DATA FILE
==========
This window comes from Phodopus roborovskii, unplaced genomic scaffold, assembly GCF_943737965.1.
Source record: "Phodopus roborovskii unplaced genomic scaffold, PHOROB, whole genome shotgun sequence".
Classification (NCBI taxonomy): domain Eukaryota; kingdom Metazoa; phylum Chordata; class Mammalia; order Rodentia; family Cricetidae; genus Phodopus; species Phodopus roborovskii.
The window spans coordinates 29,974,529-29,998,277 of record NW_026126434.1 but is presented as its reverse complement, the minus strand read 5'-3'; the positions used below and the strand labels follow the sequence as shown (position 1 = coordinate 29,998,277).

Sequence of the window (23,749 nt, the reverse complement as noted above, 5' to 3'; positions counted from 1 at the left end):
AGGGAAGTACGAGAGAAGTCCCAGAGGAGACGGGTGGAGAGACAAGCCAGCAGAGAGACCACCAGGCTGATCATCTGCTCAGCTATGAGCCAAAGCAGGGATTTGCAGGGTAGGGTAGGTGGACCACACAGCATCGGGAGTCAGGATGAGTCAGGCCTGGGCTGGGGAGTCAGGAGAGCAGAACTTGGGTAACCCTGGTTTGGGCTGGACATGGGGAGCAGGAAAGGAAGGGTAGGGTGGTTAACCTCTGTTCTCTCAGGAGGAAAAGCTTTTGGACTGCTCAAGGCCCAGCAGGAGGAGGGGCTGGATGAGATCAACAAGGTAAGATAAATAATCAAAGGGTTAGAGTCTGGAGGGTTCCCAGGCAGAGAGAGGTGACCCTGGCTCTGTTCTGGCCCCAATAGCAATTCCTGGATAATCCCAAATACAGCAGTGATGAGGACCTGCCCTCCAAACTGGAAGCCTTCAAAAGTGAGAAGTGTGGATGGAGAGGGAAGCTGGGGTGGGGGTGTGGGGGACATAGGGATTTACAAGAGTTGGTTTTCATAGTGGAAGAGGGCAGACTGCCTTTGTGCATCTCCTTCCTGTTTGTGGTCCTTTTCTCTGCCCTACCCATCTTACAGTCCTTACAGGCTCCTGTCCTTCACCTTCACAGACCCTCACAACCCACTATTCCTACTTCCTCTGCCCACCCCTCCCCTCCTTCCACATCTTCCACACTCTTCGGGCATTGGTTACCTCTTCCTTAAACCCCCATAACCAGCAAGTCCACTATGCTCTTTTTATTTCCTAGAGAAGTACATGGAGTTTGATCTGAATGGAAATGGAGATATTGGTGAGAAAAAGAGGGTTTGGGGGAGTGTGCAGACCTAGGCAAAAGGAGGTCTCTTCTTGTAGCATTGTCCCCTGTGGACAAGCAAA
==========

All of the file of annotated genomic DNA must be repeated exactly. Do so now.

This window comes from Phodopus roborovskii, unplaced genomic scaffold, assembly GCF_943737965.1.
Source record: "Phodopus roborovskii unplaced genomic scaffold, PHOROB, whole genome shotgun sequence".
Classification (NCBI taxonomy): domain Eukaryota; kingdom Metazoa; phylum Chordata; class Mammalia; order Rodentia; family Cricetidae; genus Phodopus; species Phodopus roborovskii.
The window spans coordinates 29,974,529-29,998,277 of record NW_026126434.1 but is presented as its reverse complement, the minus strand read 5'-3'; the positions used below and the strand labels follow the sequence as shown (position 1 = coordinate 29,998,277).

Sequence of the window (23,749 nt, the reverse complement as noted above, 5' to 3'; positions counted from 1 at the left end):
AGGGAAGTACGAGAGAAGTCCCAGAGGAGACGGGTGGAGAGACAAGCCAGCAGAGAGACCACCAGGCTGATCATCTGCTCAGCTATGAGCCAAAGCAGGGATTTGCAGGGTAGGGTAGGTGGACCACACAGCATCGGGAGTCAGGATGAGTCAGGCCTGGGCTGGGGAGTCAGGAGAGCAGAACTTGGGTAACCCTGGTTTGGGCTGGACATGGGGAGCAGGAAAGGAAGGGTAGGGTGGTTAACCTCTGTTCTCTCAGGAGGAAAAGCTTTTGGACTGCTCAAGGCCCAGCAGGAGGAGGGGCTGGATGAGATCAACAAGGTAAGATAAATAATCAAAGGGTTAGAGTCTGGAGGGTTCCCAGGCAGAGAGAGGTGACCCTGGCTCTGTTCTGGCCCCAATAGCAATTCCTGGATAATCCCAAATACAGCAGTGATGAGGACCTGCCCTCCAAACTGGAAGCCTTCAAAAGTGAGAAGTGTGGATGGAGAGGGAAGCTGGGGTGGGGGTGTGGGGGACATAGGGATTTACAAGAGTTGGTTTTCATAGTGGAAGAGGGCAGACTGCCTTTGTGCATCTCCTTCCTGTTTGTGGTCCTTTTCTCTGCCCTACCCATCTTACAGTCCTTACAGGCTCCTGTCCTTCACCTTCACAGACCCTCACAACCCACTATTCCTACTTCCTCTGCCCACCCCTCCCCTCCTTCCACATCTTCCACACTCTTCGGGCATTGGTTACCTCTTCCTTAAACCCCCATAACCAGCAAGTCCACTATGCTCTTTTTATTTCCTAGAGAAGTACATGGAGTTTGATCTGAATGGAAATGGAGATATTGGTGAGAAAAAGAGGGTTTGGGGGAGTGTGCAGACCTAGGCAAAAGGAGGTCTCTTCTTGTAGCATTGTCCCCTGTGGACAAGCAAA